I enjoy carrying the kettlebells & sandbags overhead & walking for distance. I would have never thought to do this if I had never read your materials.

    I am not a spring chicken anymore (44yrs old), but I still feel that my conditioning is better than most folks in the local commercial gyms around here.

    Take care, and thanks again for sharing your experiences,

    Mark

  31. Anonymous said,

    on June 21st, 2010 at 7:18 pm

    Dan John, is now a “hero” of mine. Other then a few close friends, mentors or my Dad I’ve never said that about another person. Dan John in his book “Never Let Go” REALLY puts training a living in perspective w/ no b.s. “Must read”is a waaay overused expression, but in this case it’s totally appropriate. Check out my video tribute(s)


  32. on September 25th, 2010 at 9:22 pm

    A friend of mine yesterday mentioned a book by Dan John, “Never Let Go”.

    I was looking for a review of this book and landed on this page.

    Wow, I am going to get this book today!

    Excellent reviews – I look forward to reading the book.

    Thank You!

  33. john henderson said,

    on December 17th, 2010 at 2:58 pm

    I am in the process of re-reading Never Let Go and I just want to say thanks. I am quite impressed with the whole book and your common sense “show up and put in the work” approach to lifting and life. I am 51 years old and, barring divine intervention or a significant catastrophic event affecting every other lifter in the world, will probably never compete in the Olympics or win the Mr. Olympia title. I’m okay with that. I’ve spent over 30 years in Law Enforcement raising other peoples kids, many of who grew up to lead productive lives. I’ve spent over 11 years as a licensed and ordained minister trying to make a difference. I’ve spent most of my life learning and am a voracious reader. I say all that to say this: I’ve read countless books on lifting, some good, many not so much. Your book out shines the majority of them, not only for the technical info that it imparts in a low tech way, but most of all for its emphasis on learning from study and from those who have gone before you. I guess of all the chapters in the book, the two that impressed/touched me/resonated with me the most were the Afterword and Suggested Reading portions. I’ve read the majority of those books and those that I haven’t, I will. I have used Millman’s The Way of the Peaceful Warrior in teaching a Stress Management for Law Enforcement class for years. I will also be using your recent T-Nation article Work, Rest, Play, Pray in this class.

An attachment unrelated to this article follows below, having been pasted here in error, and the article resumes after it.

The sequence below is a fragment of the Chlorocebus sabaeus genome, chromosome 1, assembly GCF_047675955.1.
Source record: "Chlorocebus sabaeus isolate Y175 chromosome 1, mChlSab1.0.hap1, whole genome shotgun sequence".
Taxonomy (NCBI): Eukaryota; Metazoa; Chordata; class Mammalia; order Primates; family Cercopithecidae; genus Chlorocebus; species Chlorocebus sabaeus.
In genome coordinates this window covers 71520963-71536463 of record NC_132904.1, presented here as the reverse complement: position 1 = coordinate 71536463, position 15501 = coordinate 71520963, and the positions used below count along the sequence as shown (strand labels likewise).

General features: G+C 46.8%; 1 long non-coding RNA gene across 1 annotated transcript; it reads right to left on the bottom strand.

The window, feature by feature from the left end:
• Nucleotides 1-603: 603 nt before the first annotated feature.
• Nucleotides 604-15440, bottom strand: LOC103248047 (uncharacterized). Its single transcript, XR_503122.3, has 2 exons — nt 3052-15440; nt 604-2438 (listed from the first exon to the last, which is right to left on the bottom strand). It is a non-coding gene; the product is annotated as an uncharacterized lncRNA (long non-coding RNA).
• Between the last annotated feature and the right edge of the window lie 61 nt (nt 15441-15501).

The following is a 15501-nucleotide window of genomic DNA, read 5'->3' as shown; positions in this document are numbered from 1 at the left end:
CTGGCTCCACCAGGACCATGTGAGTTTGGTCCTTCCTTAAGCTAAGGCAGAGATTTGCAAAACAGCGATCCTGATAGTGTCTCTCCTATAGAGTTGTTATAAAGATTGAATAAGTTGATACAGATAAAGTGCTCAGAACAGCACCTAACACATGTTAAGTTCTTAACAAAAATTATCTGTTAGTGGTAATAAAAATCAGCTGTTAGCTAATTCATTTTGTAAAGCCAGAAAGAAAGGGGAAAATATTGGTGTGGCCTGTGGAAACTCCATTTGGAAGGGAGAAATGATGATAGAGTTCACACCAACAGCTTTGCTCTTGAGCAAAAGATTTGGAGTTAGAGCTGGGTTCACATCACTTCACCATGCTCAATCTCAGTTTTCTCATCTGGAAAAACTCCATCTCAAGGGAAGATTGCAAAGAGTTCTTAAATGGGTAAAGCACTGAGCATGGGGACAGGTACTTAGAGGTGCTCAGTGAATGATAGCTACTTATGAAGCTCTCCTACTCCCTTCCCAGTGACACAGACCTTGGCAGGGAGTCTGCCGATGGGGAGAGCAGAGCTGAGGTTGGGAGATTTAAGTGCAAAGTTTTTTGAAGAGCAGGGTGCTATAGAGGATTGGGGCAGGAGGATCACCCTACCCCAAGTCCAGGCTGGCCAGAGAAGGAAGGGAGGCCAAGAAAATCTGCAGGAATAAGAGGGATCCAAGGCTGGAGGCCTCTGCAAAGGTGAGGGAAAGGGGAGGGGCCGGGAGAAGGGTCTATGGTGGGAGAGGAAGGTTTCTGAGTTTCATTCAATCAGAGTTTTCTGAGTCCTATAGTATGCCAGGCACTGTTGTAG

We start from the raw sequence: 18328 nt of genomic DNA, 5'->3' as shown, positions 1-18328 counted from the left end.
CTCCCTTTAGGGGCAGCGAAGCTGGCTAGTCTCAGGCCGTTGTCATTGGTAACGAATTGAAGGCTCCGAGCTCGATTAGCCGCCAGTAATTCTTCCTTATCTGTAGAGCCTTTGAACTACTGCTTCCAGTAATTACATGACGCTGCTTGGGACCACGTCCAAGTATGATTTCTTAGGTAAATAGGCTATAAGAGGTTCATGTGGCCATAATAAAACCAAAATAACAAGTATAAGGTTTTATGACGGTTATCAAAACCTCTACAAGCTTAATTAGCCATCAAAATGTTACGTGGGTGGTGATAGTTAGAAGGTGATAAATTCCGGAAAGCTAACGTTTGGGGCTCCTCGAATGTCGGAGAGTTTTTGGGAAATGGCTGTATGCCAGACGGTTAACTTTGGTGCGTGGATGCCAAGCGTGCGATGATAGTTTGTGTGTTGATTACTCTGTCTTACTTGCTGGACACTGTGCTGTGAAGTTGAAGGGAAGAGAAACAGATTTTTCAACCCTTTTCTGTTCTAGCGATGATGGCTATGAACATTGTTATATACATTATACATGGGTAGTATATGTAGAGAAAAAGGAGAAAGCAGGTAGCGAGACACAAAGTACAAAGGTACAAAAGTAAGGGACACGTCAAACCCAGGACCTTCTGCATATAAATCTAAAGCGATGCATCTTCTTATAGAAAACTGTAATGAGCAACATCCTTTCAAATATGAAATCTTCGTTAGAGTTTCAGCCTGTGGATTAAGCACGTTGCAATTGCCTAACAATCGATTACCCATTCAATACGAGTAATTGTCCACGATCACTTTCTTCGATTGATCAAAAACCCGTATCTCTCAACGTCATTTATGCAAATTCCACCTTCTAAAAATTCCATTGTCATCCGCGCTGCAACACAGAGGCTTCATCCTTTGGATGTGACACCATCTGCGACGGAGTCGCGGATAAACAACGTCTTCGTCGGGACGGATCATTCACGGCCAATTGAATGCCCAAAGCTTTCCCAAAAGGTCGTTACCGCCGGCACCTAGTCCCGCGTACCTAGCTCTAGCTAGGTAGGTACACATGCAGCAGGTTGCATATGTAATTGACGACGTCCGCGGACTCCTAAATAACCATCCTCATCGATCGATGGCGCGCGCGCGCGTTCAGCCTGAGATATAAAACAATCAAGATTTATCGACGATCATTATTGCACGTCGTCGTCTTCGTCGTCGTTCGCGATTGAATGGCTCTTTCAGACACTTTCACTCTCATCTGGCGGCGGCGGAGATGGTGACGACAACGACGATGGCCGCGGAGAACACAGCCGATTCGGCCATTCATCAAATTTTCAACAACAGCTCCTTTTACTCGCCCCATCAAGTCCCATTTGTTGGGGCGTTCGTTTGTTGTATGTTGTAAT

Thanks again for sharing your passion and wisdom. God Bless,
    John Henderson

  34. JD said,

    on March 7th, 2011 at 10:31 am

    this is a great review , thanks alot . Going to order this book today . Love Dan John and all his stuff.

    cheers ;)


  35. on November 21st, 2012 at 1:46 pm

    […] Now check out the reviews! […]

Post a comment